Our Catskills Oasis (Except For That Porcupine)

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Hello again! I know in the last few days I’ve popped my head up only a couple of times over on Instagram and Twitter. Sorry no new posts on here (until now). Since I’m in the Catskills just a short time before I have to drive back down to my dad’s in Pennsylvania, I’ve been running around doing “stuff.”

And “stuff” needs doing. Yes, our house here is fine. Well, it’s mostly fine:

What porcupines can do. Catskills. [Photo by me, 2016.]
When a porcupine is interested in your sliding door. Catskills. [Photo by me, 2016.]

That’s what a porcupine can do. Evidently it decided the wood underneath the metal veneer on one of our sliding doors would taste yummy. Likely one night in the last few weeks, the animal dug at the metal determinedly and ripped it away bit by bit to get at the wood.

I had unwittingly perhaps helped. Before we returned to England in March, I left that screen door open because flies and other flying things caught behind it sometimes squeeze into the house through the sliding doors’ gap. (Screen doors are useless for security anyway.) But the open screen revealed the metal finish on the actual door, which probably made it a more inviting target for the porcupine ambling by.

What we don’t think of gets us. (I’ve done that with that door for years.) The friend who checks on our house when we’re in England noticed the damage and told us, so I was forewarned. We’ll get it sorted out eventually.

We oversaw the house’s construction nearly 8 years ago from scratch. No one is behind us for miles. No other houses nearby are visible in summer.

But we aren’t entirely alone. There is our tiny hamlet, which is less than 5 minutes’ drive away. There are even occasionally cars passing on the road that’s the fifth of a mile down our “driveway.” And New York State police and local police always seem to be meandering around. (A state trooper once popped up our drive unannounced to warn us about a rash of burglaries in the area. The burglar was caught not long after.)

The remoteness of the area is such that you have to remind yourself New York City is only 100 or so miles to the south. Amidst these hills and woods, you might think you are in another world entirely. And being here alone, I think….a lot:

Along our stone wall. Catskills. [Photo by me, 2016.]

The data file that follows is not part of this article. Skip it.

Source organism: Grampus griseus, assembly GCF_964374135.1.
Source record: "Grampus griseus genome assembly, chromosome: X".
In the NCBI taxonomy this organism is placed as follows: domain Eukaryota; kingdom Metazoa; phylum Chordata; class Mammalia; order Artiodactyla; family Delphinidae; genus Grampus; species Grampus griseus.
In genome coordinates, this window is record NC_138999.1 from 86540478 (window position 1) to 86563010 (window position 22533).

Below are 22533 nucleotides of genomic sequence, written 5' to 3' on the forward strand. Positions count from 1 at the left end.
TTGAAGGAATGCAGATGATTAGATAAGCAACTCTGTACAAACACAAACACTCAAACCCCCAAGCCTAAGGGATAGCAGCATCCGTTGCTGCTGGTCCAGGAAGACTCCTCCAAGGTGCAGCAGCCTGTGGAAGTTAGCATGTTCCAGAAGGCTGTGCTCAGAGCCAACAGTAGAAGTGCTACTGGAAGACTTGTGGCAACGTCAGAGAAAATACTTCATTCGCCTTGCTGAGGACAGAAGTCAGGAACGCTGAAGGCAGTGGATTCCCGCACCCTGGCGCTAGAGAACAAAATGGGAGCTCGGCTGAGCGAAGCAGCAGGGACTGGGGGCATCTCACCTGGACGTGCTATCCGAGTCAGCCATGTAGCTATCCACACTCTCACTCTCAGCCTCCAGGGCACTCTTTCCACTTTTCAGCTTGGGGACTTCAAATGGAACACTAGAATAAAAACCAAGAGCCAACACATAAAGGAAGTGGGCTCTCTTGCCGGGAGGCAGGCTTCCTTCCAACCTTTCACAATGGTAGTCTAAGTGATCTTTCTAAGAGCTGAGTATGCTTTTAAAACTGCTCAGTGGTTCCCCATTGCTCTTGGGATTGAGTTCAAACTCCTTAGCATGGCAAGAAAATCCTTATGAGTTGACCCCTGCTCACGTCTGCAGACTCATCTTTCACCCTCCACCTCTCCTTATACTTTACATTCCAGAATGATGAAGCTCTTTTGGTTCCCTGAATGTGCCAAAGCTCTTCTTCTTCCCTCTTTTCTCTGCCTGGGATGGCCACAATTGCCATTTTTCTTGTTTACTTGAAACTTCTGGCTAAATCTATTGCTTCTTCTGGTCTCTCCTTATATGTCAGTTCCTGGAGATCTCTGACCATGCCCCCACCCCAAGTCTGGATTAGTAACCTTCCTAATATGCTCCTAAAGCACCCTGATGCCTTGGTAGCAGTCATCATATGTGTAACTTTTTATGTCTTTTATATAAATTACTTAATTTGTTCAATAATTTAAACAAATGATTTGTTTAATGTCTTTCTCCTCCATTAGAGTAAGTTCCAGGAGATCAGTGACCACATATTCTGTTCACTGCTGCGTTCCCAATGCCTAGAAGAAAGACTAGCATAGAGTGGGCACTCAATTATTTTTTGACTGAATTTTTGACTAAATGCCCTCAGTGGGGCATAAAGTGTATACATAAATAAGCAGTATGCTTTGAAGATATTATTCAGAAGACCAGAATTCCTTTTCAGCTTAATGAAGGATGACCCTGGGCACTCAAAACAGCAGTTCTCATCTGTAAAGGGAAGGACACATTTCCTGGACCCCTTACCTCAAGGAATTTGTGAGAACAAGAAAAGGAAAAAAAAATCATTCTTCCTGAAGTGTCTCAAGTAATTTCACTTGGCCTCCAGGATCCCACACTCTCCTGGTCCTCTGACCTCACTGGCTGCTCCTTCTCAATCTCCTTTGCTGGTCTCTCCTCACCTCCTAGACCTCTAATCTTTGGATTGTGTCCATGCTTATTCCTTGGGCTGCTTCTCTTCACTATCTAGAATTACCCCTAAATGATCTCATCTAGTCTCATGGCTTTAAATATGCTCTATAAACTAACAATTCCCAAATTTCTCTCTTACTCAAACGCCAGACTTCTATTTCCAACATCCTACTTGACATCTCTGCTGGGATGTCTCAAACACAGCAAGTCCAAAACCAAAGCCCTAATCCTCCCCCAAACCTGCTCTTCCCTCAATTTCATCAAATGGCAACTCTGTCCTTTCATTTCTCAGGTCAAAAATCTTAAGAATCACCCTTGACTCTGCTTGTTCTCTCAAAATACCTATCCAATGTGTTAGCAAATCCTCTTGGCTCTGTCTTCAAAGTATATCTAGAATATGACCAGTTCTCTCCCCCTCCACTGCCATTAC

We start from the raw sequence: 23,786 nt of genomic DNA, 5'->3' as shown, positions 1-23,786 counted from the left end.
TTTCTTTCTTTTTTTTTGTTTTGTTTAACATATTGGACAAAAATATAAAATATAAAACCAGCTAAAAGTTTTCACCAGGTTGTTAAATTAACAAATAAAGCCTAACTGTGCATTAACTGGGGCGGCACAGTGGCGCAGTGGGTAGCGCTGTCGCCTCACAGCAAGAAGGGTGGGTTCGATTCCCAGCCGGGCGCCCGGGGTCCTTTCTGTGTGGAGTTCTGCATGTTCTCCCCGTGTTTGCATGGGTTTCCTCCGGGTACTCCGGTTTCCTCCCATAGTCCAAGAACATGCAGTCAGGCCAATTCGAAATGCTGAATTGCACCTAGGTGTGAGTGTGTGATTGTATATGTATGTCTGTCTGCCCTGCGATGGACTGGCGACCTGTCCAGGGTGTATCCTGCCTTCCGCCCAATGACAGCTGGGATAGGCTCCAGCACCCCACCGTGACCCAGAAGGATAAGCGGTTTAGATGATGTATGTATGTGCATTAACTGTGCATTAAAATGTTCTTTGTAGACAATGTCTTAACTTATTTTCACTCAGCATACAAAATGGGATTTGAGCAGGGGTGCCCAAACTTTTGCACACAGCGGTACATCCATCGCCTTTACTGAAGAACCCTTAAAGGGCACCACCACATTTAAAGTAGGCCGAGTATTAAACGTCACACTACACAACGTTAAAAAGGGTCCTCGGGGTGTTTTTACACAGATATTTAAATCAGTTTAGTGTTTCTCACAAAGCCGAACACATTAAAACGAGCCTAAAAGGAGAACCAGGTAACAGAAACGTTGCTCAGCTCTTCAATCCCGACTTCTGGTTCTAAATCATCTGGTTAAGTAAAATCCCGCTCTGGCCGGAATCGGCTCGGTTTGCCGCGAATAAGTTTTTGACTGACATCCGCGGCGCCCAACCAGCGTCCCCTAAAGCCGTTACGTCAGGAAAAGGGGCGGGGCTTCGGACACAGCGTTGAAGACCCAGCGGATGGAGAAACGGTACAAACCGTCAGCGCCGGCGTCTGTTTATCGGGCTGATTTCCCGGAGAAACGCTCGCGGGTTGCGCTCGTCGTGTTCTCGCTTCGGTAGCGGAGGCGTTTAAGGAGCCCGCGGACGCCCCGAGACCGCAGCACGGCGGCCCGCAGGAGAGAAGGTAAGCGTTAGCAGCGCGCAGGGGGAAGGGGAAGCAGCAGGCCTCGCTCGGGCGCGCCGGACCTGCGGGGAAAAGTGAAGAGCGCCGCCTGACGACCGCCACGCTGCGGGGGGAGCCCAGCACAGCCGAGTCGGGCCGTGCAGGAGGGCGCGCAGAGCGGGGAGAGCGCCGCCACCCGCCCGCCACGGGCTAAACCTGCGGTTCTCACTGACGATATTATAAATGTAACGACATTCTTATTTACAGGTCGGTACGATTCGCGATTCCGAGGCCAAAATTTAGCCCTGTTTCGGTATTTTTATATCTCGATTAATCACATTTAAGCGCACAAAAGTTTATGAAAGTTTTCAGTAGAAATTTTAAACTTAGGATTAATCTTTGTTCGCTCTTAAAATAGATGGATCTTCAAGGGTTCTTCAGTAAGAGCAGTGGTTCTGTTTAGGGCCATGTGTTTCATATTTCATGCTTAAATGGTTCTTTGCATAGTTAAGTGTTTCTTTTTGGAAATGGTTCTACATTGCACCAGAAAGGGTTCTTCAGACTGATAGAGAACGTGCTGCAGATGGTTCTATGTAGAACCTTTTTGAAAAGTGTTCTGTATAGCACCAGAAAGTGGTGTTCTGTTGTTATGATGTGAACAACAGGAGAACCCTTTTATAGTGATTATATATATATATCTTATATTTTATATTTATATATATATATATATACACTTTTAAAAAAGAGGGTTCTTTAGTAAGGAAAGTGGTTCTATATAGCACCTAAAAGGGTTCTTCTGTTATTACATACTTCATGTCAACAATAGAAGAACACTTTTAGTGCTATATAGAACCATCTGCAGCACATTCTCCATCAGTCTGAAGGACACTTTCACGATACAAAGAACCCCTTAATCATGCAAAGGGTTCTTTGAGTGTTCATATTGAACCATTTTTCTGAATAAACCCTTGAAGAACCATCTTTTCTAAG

Along our stone wall. Catskills. [Photo by me, 2016.]
Along our stone wall. Catskills. [Photo by me, 2016.]
Along our stone wall. Catskills. [Photo by me, 2016.]
The back of our house, looking towards Hunter Mountain, about 15 miles away. Catskills. [Photo by me, 2016.]
The back of our house, looking towards Hunter Mountain, about 15 miles away. Catskills. [Photo by me, 2016.]

After my parents moved off New York’s Long Island to mainland Pennsylvania in 2011 (and even more so since my mother’s death back in October), this is the place in America I now consider, and feel most at, home. It’s the sort of area where everyone seems to know each other and trusts each other and looks out for each other, where you bump into friends and acquaintances at the post office and find yourself chatting, where you know the names of the people who run the local businesses, and even your town officials may know you on a first-name basis.

It’s our oasis. It’s also been a writing inspiration: I wrote most of the first two novels here. (Distances was written mostly in England.) In all three, for fun I dropped in modern references to this wonderful area. I have so come to love these mountains, I decided “this” locale had to be where another “Robert” truly called home in the late 1700s and early 1800s. ๐Ÿ˜‰

Have a good day wherever you are. I’m gonna sand down that porcupine-eaten door’s exposed wood, and maybe try painting it a similar color to the metal. In the end, though, we know it’s probably just going to need replacing. C’est la vie. ยฏ\_(ใƒ„)_/ยฏ

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